Odom:Research

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===Origin and impact of CTCF binding in mammals===
===Origin and impact of CTCF binding in mammals===
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CCCTC-binding factor (CTCF) is a DNA-binding protein that can divide transcriptional and chromatin domains, help direct the location of cohesin, and orchestrate global enhancer-promoter looping.  We are experimentally analyzing CTCF binding in tissues from many species of a cross section of mammalian orders to identify highly conserved and lineage-specific CTCF binding events.  We, as well as other labs, have identified that a major mechanism of CTCF binding evolution is carriage via SINE repeats.  Newborn CTCF binding events often serve as both chromatin and gene expression barriers.  Remarkably, fossilized repeat elements exist around over a hundred deeply shared CTCF binding events, indicating they originated from similar repeat driven expansions in a common mammalian ancestor hundreds of millions of years ago.  Repeat-driven dispersal of CTCF binding is a fundamental, ancient, and still highly active mechanism of genome evolution in mammalian lineages.
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CCCTC-binding factor (CTCF) is a DNA-binding protein that can divide transcriptional and chromatin domains, help direct the location of cohesin, and orchestrate global enhancer-promoter looping.  We are experimentally analyzing CTCF binding in tissues from many species of a cross section of mammalian orders to identify highly conserved and lineage-specific CTCF binding events.  We, and other labs, have identified that a major mechanism of CTCF binding evolution is carriage via SINE repeats.  Newborn CTCF binding events often serve as both chromatin and gene expression barriers.  Remarkably, fossilized repeat elements exist around over a hundred deeply shared CTCF binding events, indicating they originated from similar repeat driven expansions in a common mammalian ancestor hundreds of millions of years ago.  Repeat-driven dispersal of CTCF binding is a fundamental, ancient, and still highly active mechanism of genome evolution in mammalian lineages.

Revision as of 09:19, 17 September 2011

Odom laboratory

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In general, we take an integrative approach, combining genome-wide transcription factor binding, gene expression perturbation using genetic manipulations, comparative genomics, and physiological approaches to understand on a systems-wide basis how a tissue is defined. We are particularly interested in understanding how a phenotype such as cell type transcription can be maintained in the face of genomic changes driven by evolution or cancer.

Contents

Ongoing Projects

Transcription and transcriptional regulatory evolution in mammals

Recent results suggests that few transcription factor-DNA interactions appear to be evolutionarily maintained in mammals, yet most evidence suggests that the gene expression programs of particular tissues are highly conserved. My laboratory, in collaboration with a number of other laboratories, continues to explore the regulatory mechanisms that can maintain specific transcriptional programs in spite of genetic evolutionary drift and subsequent divergence of transcription factor binding in vivo.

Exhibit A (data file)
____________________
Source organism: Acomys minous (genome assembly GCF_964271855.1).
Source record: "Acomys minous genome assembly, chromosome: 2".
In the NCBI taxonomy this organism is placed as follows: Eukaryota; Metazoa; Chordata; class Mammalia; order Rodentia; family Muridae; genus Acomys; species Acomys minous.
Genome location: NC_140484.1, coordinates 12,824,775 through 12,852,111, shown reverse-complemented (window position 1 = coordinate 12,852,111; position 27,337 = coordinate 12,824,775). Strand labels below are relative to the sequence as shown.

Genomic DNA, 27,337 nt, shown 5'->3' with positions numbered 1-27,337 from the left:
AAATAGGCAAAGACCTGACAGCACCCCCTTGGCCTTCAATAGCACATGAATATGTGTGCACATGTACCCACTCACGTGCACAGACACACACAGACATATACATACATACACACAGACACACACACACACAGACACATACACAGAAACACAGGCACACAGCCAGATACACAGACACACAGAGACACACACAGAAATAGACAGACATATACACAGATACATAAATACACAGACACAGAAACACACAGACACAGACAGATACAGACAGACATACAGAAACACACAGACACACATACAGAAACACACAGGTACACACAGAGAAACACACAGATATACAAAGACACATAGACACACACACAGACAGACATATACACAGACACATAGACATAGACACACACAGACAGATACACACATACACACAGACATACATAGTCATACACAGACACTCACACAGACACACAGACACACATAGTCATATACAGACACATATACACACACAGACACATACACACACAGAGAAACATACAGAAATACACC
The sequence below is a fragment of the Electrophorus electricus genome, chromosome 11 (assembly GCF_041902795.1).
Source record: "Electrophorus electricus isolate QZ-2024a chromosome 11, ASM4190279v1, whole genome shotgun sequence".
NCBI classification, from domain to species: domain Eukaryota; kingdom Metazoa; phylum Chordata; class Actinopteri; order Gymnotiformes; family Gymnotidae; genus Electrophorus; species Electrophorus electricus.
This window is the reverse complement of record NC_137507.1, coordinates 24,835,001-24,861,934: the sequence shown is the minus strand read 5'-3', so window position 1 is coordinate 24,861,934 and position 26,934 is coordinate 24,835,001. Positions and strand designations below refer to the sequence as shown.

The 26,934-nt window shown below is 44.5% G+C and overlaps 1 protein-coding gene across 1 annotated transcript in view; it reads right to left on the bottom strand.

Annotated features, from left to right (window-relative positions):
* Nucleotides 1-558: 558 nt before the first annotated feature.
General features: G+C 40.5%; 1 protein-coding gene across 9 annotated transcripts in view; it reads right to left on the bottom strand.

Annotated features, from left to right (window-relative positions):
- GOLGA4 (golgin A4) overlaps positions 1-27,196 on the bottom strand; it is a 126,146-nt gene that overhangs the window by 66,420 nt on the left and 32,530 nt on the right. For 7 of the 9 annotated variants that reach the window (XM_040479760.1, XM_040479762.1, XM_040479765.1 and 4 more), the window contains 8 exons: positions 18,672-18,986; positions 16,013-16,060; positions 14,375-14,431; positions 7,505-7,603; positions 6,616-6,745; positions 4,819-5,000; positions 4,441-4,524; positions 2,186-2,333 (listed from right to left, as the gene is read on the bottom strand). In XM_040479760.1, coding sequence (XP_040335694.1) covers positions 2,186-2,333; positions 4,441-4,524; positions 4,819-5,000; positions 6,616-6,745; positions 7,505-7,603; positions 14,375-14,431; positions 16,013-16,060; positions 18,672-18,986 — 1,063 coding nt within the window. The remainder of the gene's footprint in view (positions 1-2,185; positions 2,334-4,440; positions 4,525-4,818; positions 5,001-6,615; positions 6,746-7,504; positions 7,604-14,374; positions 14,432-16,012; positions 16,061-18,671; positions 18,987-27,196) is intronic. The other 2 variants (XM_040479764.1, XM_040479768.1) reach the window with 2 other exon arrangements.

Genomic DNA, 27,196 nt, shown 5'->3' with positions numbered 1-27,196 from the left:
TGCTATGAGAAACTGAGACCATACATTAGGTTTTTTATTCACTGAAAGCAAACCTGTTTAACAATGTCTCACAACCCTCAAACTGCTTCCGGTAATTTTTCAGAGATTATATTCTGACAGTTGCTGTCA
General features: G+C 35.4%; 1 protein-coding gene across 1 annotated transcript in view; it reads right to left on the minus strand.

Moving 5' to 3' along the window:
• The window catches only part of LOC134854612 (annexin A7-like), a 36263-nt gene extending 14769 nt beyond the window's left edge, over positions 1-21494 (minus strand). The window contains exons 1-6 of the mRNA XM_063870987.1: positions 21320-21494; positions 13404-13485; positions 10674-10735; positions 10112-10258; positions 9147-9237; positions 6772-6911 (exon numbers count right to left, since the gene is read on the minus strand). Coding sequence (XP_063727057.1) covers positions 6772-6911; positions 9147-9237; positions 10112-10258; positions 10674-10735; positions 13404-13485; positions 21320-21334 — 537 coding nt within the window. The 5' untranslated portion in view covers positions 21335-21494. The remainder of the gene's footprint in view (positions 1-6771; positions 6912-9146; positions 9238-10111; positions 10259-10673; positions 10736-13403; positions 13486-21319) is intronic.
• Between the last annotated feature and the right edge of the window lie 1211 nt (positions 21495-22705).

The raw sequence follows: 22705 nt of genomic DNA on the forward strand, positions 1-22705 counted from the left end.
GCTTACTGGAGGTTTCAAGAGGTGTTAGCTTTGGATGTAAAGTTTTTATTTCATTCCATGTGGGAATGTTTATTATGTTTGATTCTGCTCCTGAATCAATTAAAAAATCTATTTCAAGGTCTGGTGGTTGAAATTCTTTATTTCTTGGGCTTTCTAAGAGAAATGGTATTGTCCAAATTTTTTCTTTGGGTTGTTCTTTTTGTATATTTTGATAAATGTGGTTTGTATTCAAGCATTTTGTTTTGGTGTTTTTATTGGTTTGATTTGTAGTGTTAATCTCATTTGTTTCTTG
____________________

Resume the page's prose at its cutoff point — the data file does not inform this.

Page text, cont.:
Determinants of tissue-specific transcriptional regulation

Sets of conserved transcription factors are responsible for conserved tissue-specific transcription, yet transcription factor binding events diverge rapidly between closely related species. To decouple the distinct molecular mechanisms that direct transcription factor binding and gene expression we investigated tissue-specific transcriptional regulation in a mouse containing human chromosome 21 (the Tc1 mouse). Gene expression and transcription intiation occurs at similar syntenic genes in hepatocytes from humans, wild-type mice, and Tc1 mice; however, the transcription initiation occurring in other genomic regions is specified by species-specific genetic sequences. Characterization of transcription factor binding in the Tc1 mice reveals that tissue-specific transcriptional regulation is directed almost exclusively by species-specific genetic sequences. Divergent patterns of transcriptional regulation coded in genetic sequence can thus be transplanted between species to recapitulate conserved transcription in homologous tissues.

Origin and impact of CTCF binding in mammals

CCCTC-binding factor (CTCF) is a DNA-binding protein that can divide transcriptional and chromatin domains, help direct the location of cohesin, and orchestrate global enhancer-promoter looping. We are experimentally analyzing CTCF binding in tissues from many species of a cross section of mammalian orders to identify highly conserved and lineage-specific CTCF binding events. We, and other labs, have identified that a major mechanism of CTCF binding evolution is carriage via SINE repeats. Newborn CTCF binding events often serve as both chromatin and gene expression barriers. Remarkably, fossilized repeat elements exist around over a hundred deeply shared CTCF binding events, indicating they originated from similar repeat driven expansions in a common mammalian ancestor hundreds of millions of years ago. Repeat-driven dispersal of CTCF binding is a fundamental, ancient, and still highly active mechanism of genome evolution in mammalian lineages.

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